You’d be hard-pressed to name a college football program that has produced more NFL quality defensive linemen than Ohio State as of late. From top-end prospects to late-round gems, the Buckeyes seem to have it all on a yearly basis.
One of their top prospects in this year’s draft is defensive tackle Tommy Togiai, who heads to the NFL after playing the best football of his young career in 2020.
Togiai recently spoke exclusively with The Draft Network about his Ohio State experience, why he’ll never forget his 2020 performance against Penn State, and what it’s like to grow up in Pocatello, Idaho.
JM: You were actually the first player from the state of Idaho to ever play at Ohio State. That’s pretty cool. What was life like growing up in Pocatello, Idaho?
TT: It was good. I just kept to my family and a few close friends, really. I grew up in a small area. I started playing football at a young age. My older siblings played sports and I just wanted to follow in their footsteps. Life was good. It was quiet. We grew up in a small area. I went to one of the bigger high schools in my area so I would have a better chance of getting recruited. That was the idea.
JM: I imagine that Pocatello is a very small town and that everybody back home is rooting for you right now.
TT: I definitely wouldn’t describe Pocatello as being big. Especially when you compare it to Columbus (laughs).
JM: You must have been somewhat shocked when you got to Columbus for the first time.
TT: I was definitely shocked at first. It has such a different feel. There are so many more people in Columbus (laughs). The lay of the land also surprised me. Everything is flat. I was used to mountains and whatnot.
JM: That’s hilarious. You went to a bigger high school with your eyes firmly set on your recruitment and your plan worked. You were a consensus 4-star recruit. You get to Ohio State and you’re not going to play right away. I imagine you knew what you signed up for. You’re stuck behind a bunch of elite defensive linemen. How did you handle that and did it ever frustrate you?
TT: I knew what I signed up for. That was actually one of the reasons I chose Ohio State. I wanted to challenge myself. I welcomed the opportunity to work alongside the elite talent we’ve had over the years. I wanted that challenge.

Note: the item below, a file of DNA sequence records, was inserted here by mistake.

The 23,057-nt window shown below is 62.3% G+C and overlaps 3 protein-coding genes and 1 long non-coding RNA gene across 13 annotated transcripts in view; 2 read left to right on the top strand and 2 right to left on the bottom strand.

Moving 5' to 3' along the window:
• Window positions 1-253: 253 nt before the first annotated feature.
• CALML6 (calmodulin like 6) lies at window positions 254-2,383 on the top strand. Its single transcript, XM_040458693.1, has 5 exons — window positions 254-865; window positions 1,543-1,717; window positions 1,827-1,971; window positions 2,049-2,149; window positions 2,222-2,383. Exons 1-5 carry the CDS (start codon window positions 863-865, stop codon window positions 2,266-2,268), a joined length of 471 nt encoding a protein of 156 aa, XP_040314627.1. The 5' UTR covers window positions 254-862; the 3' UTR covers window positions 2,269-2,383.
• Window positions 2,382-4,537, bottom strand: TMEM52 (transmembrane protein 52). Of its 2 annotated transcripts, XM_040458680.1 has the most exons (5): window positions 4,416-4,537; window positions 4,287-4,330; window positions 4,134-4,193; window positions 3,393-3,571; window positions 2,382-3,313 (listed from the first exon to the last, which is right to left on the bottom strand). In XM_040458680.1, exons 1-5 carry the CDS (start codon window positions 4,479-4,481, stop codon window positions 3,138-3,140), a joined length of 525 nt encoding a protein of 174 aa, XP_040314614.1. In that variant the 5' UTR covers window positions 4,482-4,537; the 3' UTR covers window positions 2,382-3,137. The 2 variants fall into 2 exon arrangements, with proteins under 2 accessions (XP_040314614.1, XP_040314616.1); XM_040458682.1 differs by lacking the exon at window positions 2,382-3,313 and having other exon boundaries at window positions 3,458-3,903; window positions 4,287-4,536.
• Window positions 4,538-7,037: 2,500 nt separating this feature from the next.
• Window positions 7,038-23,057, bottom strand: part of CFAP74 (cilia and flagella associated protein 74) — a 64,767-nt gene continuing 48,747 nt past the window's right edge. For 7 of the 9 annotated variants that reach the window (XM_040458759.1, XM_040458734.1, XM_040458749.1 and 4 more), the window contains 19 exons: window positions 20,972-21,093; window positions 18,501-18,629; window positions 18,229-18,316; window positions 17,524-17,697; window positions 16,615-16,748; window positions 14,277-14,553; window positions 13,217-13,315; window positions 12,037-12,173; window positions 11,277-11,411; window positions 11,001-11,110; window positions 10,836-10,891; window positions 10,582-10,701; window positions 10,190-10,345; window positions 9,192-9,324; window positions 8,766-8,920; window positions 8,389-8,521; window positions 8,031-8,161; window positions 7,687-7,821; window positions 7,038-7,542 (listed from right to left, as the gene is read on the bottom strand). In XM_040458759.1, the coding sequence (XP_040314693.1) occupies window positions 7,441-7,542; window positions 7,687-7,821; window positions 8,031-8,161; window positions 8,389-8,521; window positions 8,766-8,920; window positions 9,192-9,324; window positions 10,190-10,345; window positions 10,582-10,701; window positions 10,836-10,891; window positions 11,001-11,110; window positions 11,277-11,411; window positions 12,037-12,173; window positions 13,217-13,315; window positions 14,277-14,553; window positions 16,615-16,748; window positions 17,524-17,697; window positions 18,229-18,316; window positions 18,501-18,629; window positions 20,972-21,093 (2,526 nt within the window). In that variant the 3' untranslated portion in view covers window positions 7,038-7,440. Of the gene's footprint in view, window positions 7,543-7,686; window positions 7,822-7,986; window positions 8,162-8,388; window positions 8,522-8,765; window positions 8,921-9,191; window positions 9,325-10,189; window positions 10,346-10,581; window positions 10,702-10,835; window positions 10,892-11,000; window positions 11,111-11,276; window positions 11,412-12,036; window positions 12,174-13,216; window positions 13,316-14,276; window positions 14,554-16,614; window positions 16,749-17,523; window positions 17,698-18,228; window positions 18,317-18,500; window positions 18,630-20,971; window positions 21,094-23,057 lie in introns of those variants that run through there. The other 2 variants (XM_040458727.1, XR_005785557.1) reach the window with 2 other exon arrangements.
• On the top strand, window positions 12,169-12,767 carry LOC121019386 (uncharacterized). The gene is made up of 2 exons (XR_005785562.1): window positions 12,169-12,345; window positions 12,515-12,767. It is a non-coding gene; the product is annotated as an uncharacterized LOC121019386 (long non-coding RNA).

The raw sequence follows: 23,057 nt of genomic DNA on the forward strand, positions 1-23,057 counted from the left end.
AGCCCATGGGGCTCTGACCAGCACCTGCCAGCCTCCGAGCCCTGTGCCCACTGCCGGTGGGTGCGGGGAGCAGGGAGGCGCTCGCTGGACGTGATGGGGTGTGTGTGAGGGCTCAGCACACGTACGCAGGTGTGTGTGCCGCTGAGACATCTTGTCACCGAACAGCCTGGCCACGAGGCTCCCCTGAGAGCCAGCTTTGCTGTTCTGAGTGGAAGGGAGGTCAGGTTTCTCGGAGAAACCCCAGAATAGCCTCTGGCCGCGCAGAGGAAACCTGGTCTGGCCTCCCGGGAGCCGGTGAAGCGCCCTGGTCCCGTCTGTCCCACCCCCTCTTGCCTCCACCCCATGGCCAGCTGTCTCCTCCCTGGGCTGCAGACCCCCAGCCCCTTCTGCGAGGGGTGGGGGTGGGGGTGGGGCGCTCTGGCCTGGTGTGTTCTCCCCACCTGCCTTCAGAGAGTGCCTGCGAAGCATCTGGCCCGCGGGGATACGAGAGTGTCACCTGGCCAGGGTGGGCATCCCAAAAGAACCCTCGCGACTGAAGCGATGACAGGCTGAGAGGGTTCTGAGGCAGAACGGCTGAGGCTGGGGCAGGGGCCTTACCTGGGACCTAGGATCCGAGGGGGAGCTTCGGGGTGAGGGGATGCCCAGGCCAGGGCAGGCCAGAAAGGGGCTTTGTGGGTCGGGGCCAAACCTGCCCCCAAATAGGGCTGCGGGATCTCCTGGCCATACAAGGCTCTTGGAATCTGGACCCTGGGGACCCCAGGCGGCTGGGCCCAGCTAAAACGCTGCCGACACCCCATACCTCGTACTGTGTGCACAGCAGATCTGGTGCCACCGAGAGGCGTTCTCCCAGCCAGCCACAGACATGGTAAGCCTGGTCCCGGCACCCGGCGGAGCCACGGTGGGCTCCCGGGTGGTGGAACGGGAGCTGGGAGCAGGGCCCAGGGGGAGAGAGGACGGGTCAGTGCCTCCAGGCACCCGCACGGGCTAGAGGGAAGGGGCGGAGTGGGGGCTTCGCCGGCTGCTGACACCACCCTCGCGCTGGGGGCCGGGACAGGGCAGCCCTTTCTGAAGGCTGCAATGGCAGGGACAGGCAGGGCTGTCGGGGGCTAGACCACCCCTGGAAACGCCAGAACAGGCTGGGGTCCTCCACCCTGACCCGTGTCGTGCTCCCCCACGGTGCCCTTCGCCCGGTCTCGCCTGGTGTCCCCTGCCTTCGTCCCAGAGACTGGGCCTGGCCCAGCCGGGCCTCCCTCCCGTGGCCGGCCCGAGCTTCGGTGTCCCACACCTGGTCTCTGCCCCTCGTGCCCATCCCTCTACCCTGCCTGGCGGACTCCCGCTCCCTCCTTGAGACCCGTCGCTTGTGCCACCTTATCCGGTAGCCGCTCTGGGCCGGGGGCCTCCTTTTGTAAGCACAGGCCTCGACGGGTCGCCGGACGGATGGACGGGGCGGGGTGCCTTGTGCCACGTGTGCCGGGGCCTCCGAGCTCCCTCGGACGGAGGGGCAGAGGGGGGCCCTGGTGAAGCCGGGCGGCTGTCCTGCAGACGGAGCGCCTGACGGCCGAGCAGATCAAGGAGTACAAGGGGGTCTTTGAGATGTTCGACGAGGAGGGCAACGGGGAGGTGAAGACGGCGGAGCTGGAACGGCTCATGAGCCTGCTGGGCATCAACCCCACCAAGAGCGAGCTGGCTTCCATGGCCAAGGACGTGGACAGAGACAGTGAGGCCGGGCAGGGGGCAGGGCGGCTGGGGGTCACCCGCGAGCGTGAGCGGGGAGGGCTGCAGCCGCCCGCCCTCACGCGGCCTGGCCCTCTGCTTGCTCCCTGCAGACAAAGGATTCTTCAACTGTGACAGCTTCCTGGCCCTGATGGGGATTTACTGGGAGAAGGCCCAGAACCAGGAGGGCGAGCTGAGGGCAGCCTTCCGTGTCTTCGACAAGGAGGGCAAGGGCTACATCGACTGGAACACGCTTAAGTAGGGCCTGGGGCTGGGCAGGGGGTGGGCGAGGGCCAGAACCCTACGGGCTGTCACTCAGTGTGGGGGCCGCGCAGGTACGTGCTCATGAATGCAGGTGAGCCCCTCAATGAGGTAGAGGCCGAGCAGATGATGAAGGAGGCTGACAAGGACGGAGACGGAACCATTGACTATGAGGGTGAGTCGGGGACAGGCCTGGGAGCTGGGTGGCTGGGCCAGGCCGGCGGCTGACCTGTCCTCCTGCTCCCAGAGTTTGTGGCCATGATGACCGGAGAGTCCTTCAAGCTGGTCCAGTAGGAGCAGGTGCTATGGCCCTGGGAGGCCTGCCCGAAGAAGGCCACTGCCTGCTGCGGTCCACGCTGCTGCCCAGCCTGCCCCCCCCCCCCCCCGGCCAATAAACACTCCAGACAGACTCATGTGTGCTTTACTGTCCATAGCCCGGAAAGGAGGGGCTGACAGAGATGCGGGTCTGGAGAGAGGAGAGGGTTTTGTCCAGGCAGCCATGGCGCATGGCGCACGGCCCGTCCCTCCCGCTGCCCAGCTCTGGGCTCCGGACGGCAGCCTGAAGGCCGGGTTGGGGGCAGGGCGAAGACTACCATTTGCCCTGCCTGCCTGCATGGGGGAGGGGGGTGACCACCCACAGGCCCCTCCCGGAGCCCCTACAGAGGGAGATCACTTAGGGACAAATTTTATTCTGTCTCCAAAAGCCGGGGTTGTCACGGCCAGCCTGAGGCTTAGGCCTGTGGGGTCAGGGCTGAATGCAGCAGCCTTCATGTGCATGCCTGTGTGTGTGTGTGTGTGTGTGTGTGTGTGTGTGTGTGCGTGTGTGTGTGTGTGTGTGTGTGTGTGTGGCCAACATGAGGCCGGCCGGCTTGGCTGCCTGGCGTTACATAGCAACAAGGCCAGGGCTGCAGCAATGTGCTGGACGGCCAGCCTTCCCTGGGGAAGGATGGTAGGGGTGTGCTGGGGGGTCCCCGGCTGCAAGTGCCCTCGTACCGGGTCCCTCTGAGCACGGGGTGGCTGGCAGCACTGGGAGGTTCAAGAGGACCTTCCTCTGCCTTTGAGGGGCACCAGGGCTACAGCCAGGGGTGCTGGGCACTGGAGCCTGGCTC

I knew I would sit behind those guys the first couple of years. I just took that time and used it to my advantage. I took notes and learned from those guys. I knew my chance to be a starter would eventually come.
JM: And that’s exactly what you did. You put the work in and you got better every year. How do you reflect on the 2020 season?
TT: It was a special year for me. What I went through my first two years, I really grinded and took that time to become a better football player every year. I learned from the guys that were in front of me. That’s why I’m at where I’m at today.
JM: You waited patiently to record your first sack in an Ohio State uniform. They came in bunches as you recorded three sacks in the Penn State game this past season. What was it like being in the zone for that game?
TT: That Penn State game is special every year. Coach [Larry] Johnson used to coach over there. The D-line is always especially fired up for that one (laughs). Coach Johnson takes that game differently. He prepares for that game differently. Going into that game, the entire D-line was uber-focused. Coach Johnson always wants to put on a show for that game (laughs). I tried to go out there and play as hard as I could for him.
JM: And you have the results to show it. Speaking of coach Johnson, what did the staff at Ohio State ask of you within the scheme of their defense?
TT: My job was to stop the run and rush the passer on obvious passing downs. My main task was to stop the run and take up double teams so my teammates can get a clear path to the ball and go make plays.